Yesterday we were back in the classroom with the kids 🙂 This time our lectures were about recycling. Did you know it takes about 2 years for a cigarette bud to disappear? Not only that, but what happens when it gets thrown on the beach? High tide takes it into the ocean where it will float and most probably end up in a stomach of a fish or turtle. (this is only one of the main reasons we do not allow smoking on our dive boats)Costa Rica has a big problem with people burning their leaves, which is not too big of an issue, if only they did not thrown their plastic bottles into the fire. This got the kids going; from now on they will tell their neighbors and friends to take the plastic out of their garden disposals and bring it to recycle. 12 year old James made a comment that people will not listen to a kid, but we explained people usually DO listen to kids and if only one person would listen to him, it already helps out. Christa decided she is going to swallow her gum from now on, just so it would not take 5 years to disappear. After we explained that would not be a solution because where is it going once it is in your stomach? You think a “gum tree” will grow in your tummy (as my mom used to tell me) 🙂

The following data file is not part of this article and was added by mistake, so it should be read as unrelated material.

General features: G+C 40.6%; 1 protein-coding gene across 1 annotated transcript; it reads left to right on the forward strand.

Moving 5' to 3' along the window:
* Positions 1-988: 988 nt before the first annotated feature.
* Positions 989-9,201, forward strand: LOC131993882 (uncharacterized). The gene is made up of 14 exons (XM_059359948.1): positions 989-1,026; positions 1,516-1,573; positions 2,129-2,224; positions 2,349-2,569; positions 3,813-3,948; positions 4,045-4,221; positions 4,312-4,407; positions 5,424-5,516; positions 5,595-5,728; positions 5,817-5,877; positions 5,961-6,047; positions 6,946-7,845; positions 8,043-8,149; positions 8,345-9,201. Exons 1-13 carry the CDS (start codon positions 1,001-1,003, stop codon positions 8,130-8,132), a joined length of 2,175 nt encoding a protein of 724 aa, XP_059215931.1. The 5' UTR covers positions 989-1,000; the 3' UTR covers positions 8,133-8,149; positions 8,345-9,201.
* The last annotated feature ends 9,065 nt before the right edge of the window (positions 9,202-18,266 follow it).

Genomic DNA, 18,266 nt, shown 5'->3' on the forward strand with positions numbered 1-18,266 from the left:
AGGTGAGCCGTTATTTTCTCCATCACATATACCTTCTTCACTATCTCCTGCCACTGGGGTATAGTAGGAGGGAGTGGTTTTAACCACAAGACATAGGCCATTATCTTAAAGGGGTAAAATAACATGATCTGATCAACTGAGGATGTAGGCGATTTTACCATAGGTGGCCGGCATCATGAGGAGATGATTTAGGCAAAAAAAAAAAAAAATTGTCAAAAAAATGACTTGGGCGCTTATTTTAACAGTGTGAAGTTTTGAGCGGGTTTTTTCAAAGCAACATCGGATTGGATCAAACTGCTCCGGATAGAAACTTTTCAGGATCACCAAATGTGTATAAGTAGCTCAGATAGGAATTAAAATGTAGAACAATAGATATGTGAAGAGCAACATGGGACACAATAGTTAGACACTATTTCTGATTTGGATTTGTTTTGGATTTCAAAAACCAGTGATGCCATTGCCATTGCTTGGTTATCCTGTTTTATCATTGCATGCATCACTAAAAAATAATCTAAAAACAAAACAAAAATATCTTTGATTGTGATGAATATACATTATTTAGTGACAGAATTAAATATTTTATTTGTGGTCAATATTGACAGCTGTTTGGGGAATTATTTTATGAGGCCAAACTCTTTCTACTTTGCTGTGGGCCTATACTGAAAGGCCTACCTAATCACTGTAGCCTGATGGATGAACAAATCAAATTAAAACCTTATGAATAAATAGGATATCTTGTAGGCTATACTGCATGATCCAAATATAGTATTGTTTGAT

Solid waste like bags, foam, and other items dumped into the oceans from land or by ships at sea are frequently consumed, with often fatal effects, by marine mammals, fish, and birds that mistake it for food. Discarded fishing nets drift for years, ensnaring fish and mammals. In certain regions, ocean currents corral trillions of decomposing plastic items and other trash into gigantic, swirling garbage patches. One in the North Pacific, known as the Pacific Trash Vortex, is estimated to be the size of Texas. A new, massive patch was discovered in the Atlantic Ocean in early 2010.